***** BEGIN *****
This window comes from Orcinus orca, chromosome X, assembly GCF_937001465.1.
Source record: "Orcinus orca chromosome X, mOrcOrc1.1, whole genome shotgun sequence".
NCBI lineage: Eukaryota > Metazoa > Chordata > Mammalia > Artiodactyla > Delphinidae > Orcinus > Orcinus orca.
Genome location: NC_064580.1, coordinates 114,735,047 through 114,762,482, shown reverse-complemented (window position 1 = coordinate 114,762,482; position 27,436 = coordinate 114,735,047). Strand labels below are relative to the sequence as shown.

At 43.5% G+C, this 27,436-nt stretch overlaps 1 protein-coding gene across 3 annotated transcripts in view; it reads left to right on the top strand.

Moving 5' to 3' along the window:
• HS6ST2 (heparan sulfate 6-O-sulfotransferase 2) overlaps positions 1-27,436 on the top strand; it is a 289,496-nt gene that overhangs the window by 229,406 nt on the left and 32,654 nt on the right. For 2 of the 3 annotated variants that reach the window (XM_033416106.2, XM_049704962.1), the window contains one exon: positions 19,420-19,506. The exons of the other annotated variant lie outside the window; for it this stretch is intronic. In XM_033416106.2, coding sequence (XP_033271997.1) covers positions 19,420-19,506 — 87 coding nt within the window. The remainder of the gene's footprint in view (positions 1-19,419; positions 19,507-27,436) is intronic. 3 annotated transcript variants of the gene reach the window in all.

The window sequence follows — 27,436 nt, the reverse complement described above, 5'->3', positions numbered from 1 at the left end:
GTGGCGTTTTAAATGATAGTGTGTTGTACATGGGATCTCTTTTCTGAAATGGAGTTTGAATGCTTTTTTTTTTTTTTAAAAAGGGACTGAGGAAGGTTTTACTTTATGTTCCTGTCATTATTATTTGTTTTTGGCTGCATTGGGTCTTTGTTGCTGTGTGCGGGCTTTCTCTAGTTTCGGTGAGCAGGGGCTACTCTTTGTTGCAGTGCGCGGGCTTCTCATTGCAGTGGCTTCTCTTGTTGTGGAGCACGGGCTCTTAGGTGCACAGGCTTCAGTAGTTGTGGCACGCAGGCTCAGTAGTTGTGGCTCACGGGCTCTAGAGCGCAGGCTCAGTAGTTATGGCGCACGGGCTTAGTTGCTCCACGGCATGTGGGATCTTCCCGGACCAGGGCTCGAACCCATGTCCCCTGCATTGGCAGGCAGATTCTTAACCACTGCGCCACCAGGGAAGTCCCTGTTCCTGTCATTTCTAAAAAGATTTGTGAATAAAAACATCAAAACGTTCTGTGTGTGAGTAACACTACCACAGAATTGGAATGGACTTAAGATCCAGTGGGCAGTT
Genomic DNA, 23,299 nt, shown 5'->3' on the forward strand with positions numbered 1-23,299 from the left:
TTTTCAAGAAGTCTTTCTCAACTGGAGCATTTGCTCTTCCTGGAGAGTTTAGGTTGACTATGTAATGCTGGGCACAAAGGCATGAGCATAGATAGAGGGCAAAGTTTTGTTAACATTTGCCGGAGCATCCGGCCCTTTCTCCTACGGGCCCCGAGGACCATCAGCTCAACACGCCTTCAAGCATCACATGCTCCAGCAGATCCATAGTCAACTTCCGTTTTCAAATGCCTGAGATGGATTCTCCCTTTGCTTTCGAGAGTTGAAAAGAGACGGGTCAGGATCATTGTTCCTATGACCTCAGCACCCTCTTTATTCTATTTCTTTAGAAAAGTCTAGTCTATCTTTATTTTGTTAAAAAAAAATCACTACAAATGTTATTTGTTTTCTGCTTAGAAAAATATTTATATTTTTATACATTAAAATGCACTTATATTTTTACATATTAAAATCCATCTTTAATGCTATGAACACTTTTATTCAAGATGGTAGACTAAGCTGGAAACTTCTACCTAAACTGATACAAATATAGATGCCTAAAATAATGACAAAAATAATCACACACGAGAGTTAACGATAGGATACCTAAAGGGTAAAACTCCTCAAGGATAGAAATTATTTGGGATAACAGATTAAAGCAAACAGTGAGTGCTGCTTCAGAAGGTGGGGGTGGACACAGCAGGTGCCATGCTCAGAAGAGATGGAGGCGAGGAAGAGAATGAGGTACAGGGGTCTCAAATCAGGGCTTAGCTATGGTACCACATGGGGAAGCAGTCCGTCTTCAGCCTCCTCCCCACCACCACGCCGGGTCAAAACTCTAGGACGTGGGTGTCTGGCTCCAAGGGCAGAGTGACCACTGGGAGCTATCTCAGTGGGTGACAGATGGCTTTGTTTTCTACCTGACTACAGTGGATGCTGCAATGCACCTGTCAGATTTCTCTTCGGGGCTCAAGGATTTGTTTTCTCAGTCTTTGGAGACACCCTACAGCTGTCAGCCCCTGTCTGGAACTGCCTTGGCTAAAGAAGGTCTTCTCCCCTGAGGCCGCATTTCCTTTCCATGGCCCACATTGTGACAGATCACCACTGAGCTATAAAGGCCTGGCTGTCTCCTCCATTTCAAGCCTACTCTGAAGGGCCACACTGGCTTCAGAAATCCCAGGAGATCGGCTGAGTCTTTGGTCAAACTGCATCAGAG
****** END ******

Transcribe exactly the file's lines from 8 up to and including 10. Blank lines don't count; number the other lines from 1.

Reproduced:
The window sequence follows — 27,436 nt, the reverse complement described above, 5'->3', positions numbered from 1 at the left end:
GTGGCGTTTTAAATGATAGTGTGTTGTACATGGGATCTCTTTTCTGAAATGGAGTTTGAATGCTTTTTTTTTTTTTTAAAAAGGGACTGAGGAAGGTTTTACTTTATGTTCCTGTCATTATTATTTGTTTTTGGCTGCATTGGGTCTTTGTTGCTGTGTGCGGGCTTTCTCTAGTTTCGGTGAGCAGGGGCTACTCTTTGTTGCAGTGCGCGGGCTTCTCATTGCAGTGGCTTCTCTTGTTGTGGAGCACGGGCTCTTAGGTGCACAGGCTTCAGTAGTTGTGGCACGCAGGCTCAGTAGTTGTGGCTCACGGGCTCTAGAGCGCAGGCTCAGTAGTTATGGCGCACGGGCTTAGTTGCTCCACGGCATGTGGGATCTTCCCGGACCAGGGCTCGAACCCATGTCCCCTGCATTGGCAGGCAGATTCTTAACCACTGCGCCACCAGGGAAGTCCCTGTTCCTGTCATTTCTAAAAAGATTTGTGAATAAAAACATCAAAACGTTCTGTGTGTGAGTAACACTACCACAGAATTGGAATGGACTTAAGATCCAGTGGGCAGTT
Genomic DNA, 23,299 nt, shown 5'->3' on the forward strand with positions numbered 1-23,299 from the left: